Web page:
Although treatment with sarilumab, an anti-interluekin 6 receptor (IL-6R) monoclonal antibody, was not associated with clinical improvement nor a decreased mortality risk in patients hospitalized with severe COVID-19 infection, it may be efficacious among those receiving corticosteroids. These findings were published in Clinical Infectious Diseases.

Researchers conducted an adaptive phase randomized, double-blind, placebo-controlled phase 2/3 study to determine the effect of sarilumab in adult patients hospitalized with severe and critical COVID-19 infection. Eligible patients were aged 18 years and older, had laboratory-confirmed SARS-CoV-2 infection, and were receiving supplemental oxygen. In phase 2, patients (N=457) were randomly assigned in a 2:2:1 fashion to receive either intravenous (IV) sarilumab 400 mg (n=180), IV sarilumab 200 mg (n=187), or placebo (n=90), with subsequent stratification by corticosteroid use and disease severity. The researchers considered patients receiving low-flow supplemental oxygen as severely ill. Patients who required either transfer to an intensive care unit or supplemental oxygen via nonrebreather mask, high-flow nasal cannula, and noninvasive or invasive mechanical ventilation (IMV) were considered critically ill. Phase 3 included patients (N=1365) with critical and severe COVID-19 infection who were randomly assigned to receive IV sarilumab at a dose of 400 mg (n=582,), 200 mg (n=489), or placebo (n=294). The primary endpoint of the phase 3 study was clinical improvement of 1-point or more on a 7-point scale between baseline and day 22, with a 1-point improvement indicating that IMV was no longer required.

Among patients included in phase 3, 750 (54.9%) were critically ill and 347 (25.4%) were severely ill. Of these patients, 21.8% were on IMV at baseline, 33.0% were not on IMV, and 0.3% were receiving extracorporeal membrane oxygenation. The median patient age was 61 years, 68% were men, the median duration of illness was 9 days, and 34.3% received systemic corticosteroids. Among patients in the 400-mg sarilumab and placebo groups who were on IMV at baseline, 43.2% and 35.5% had clinical improvement of 1-point or more at day 22 (risk difference [RD], 7.5%; 95% CI, -7.4 to 21.3; P =.3261), respectively. Of patients in the 400-mg sarilumab and placebo groups who were not on IMV at baseline, 57.4% and 64.8% had clinical improvement of 1-point or more at day 22 (RD, -7.5%; 95% CI, -18.3 to 3.9), respectively. Of note, sarilumab was not efficacious vs placebo among patients with severe illness and those with multisystem organ dysfunction.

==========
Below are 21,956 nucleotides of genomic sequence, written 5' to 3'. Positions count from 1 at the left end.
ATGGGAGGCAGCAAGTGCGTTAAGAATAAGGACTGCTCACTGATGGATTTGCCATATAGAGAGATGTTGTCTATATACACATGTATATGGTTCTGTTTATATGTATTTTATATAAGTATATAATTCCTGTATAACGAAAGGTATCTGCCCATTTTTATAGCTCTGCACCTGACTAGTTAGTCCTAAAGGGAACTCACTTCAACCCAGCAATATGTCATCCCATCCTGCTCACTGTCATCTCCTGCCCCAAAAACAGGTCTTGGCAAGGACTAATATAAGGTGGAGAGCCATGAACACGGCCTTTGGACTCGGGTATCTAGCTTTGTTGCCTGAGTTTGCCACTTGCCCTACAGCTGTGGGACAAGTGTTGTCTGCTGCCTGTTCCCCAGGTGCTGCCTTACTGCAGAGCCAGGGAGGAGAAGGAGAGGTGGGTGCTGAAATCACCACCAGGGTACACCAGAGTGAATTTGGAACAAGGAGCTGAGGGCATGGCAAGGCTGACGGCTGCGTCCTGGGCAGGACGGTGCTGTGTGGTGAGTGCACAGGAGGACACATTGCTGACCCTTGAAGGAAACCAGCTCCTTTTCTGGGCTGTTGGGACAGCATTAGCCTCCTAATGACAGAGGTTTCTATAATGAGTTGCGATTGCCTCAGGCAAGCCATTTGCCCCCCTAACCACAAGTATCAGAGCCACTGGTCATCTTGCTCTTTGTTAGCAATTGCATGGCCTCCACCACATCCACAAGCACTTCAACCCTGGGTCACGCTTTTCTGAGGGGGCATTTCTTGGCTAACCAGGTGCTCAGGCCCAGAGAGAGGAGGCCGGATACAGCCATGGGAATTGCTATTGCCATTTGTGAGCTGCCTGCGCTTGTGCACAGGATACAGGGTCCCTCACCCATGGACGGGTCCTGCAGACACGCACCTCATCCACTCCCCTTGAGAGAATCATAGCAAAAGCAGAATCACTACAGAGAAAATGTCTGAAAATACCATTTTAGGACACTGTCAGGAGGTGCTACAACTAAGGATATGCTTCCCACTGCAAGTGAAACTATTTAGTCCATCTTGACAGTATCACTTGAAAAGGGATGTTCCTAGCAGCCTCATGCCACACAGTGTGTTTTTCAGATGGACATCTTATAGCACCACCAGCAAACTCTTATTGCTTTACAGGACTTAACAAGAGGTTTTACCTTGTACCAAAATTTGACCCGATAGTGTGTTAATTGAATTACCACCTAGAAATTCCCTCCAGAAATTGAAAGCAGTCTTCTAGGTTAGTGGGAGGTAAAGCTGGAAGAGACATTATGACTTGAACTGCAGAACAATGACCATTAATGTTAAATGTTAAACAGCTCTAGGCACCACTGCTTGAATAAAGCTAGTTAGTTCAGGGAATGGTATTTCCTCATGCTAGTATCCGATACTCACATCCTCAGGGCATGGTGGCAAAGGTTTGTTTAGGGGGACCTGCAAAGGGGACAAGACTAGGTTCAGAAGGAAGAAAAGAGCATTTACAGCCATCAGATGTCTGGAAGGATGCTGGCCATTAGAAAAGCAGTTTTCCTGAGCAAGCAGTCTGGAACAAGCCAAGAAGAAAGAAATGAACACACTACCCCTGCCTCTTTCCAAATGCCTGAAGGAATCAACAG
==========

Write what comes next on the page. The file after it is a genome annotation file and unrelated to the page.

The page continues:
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Among patients in the 400-mg salirumab and placebo groups who were receiving IMV and corticosteroids at baseline (n=50), 44.0% and 68.2% died (hazard ratio [HR], 0.49; 95% CI, 0.25-0.94), respectively. Of patients who were receiving IMV without corticosteroids at baseline (n=129), 37.2% of those in the 400-mg sarilumab group and 39.7% of those in the placebo group died (HR, 0.92; 95% CI, 0.56-1.52).

This study was limited by heterogeneity among patients who were critically ill, potential underpowering due to the use phase 2 data to estimate the sample size of those included in phase 3, and that adequate dose response and multiple dosing were not evaluated.

According to the researchers, “although this study alone does not provide sufficient evidence of clinical utility of sarilumab to treat COVID-19 [infection], data are consistent with a mortality benefit observed with IL-6R inhibitors in other large studies, when used in conjunction with corticosteroids [in] patients receiving [IMV].”

Disclosure: Some authors declared affiliations with pharmaceutical, biotech, and/or device companies. Please see the original reference for a full list of disclosures.


Sivapalasingam S, J Lederer D, Bhore R, Hajizadeh N, Criner G et al. Efficacy and safety of sarilumab in hospitalized patients with COVID-19: a randomized clinical trial. Clin Infect Dis. Published online February 26, 2022. doi.10.1093/cid/ciac153

This article originally appeared on Infectious Disease Advisor